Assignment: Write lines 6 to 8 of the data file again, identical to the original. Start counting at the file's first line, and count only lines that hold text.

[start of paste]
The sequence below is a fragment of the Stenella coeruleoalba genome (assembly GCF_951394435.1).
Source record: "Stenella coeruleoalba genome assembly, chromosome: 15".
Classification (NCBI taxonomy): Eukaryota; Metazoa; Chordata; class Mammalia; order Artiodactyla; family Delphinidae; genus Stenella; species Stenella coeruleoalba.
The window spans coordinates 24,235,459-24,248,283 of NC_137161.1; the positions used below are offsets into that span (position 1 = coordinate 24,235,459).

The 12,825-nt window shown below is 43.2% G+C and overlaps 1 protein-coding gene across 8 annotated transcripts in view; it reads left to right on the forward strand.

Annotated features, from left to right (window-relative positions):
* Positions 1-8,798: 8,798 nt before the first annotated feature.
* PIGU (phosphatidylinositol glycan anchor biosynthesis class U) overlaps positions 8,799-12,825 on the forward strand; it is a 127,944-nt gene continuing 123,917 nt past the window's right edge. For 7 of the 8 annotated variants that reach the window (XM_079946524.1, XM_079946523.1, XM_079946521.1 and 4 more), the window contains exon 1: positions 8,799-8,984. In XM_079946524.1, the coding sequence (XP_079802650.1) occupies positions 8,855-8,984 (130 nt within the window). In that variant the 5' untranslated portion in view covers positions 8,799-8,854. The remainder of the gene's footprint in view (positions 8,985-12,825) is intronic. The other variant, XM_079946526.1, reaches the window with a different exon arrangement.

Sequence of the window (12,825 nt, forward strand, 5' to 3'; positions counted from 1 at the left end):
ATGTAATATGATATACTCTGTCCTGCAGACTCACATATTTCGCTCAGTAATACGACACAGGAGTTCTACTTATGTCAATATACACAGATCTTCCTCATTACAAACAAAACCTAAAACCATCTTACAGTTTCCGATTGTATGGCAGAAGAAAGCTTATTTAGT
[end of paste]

Annotated features, from left to right (window-relative positions):
* Positions 1-8,798: 8,798 nt before the first annotated feature.
* PIGU (phosphatidylinositol glycan anchor biosynthesis class U) overlaps positions 8,799-12,825 on the forward strand; it is a 127,944-nt gene continuing 123,917 nt past the window's right edge. For 7 of the 8 annotated variants that reach the window (XM_079946524.1, XM_079946523.1, XM_079946521.1 and 4 more), the window contains exon 1: positions 8,799-8,984. In XM_079946524.1, the coding sequence (XP_079802650.1) occupies positions 8,855-8,984 (130 nt within the window). In that variant the 5' untranslated portion in view covers positions 8,799-8,854. The remainder of the gene's footprint in view (positions 8,985-12,825) is intronic. The other variant, XM_079946526.1, reaches the window with a different exon arrangement.